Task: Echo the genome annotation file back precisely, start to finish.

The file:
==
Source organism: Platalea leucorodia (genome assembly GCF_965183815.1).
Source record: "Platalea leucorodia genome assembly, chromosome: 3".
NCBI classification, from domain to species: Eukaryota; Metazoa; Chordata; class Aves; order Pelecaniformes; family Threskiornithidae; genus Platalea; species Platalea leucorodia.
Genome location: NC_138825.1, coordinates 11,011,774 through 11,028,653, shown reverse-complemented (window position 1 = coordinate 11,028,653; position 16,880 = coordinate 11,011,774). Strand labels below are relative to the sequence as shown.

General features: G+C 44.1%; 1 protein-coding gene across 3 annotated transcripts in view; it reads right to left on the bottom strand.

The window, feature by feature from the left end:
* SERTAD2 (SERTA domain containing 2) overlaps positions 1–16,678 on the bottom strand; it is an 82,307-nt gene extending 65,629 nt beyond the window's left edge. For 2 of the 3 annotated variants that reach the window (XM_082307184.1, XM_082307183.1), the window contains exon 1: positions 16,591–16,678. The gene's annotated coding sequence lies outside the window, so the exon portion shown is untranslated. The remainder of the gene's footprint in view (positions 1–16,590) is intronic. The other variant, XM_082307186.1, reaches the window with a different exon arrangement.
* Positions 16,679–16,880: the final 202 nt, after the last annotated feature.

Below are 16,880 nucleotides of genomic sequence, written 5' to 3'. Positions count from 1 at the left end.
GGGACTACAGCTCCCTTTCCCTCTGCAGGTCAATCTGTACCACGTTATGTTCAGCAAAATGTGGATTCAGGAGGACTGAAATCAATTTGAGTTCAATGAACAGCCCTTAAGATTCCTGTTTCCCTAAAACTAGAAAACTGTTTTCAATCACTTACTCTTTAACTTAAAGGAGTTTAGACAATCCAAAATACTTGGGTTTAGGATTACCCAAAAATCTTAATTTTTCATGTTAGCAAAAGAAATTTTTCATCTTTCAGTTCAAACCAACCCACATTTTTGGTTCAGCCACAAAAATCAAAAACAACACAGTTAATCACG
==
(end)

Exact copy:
Source organism: Platalea leucorodia (genome assembly GCF_965183815.1).
Source record: "Platalea leucorodia genome assembly, chromosome: 3".
NCBI classification, from domain to species: Eukaryota; Metazoa; Chordata; class Aves; order Pelecaniformes; family Threskiornithidae; genus Platalea; species Platalea leucorodia.
Genome location: NC_138825.1, coordinates 11,011,774 through 11,028,653, shown reverse-complemented (window position 1 = coordinate 11,028,653; position 16,880 = coordinate 11,011,774). Strand labels below are relative to the sequence as shown.

General features: G+C 44.1%; 1 protein-coding gene across 3 annotated transcripts in view; it reads right to left on the bottom strand.

The window, feature by feature from the left end:
* SERTAD2 (SERTA domain containing 2) overlaps positions 1–16,678 on the bottom strand; it is an 82,307-nt gene extending 65,629 nt beyond the window's left edge. For 2 of the 3 annotated variants that reach the window (XM_082307184.1, XM_082307183.1), the window contains exon 1: positions 16,591–16,678. The gene's annotated coding sequence lies outside the window, so the exon portion shown is untranslated. The remainder of the gene's footprint in view (positions 1–16,590) is intronic. The other variant, XM_082307186.1, reaches the window with a different exon arrangement.
* Positions 16,679–16,880: the final 202 nt, after the last annotated feature.

Below are 16,880 nucleotides of genomic sequence, written 5' to 3'. Positions count from 1 at the left end.
GGGACTACAGCTCCCTTTCCCTCTGCAGGTCAATCTGTACCACGTTATGTTCAGCAAAATGTGGATTCAGGAGGACTGAAATCAATTTGAGTTCAATGAACAGCCCTTAAGATTCCTGTTTCCCTAAAACTAGAAAACTGTTTTCAATCACTTACTCTTTAACTTAAAGGAGTTTAGACAATCCAAAATACTTGGGTTTAGGATTACCCAAAAATCTTAATTTTTCATGTTAGCAAAAGAAATTTTTCATCTTTCAGTTCAAACCAACCCACATTTTTGGTTCAGCCACAAAAATCAAAAACAACACAGTTAATCACG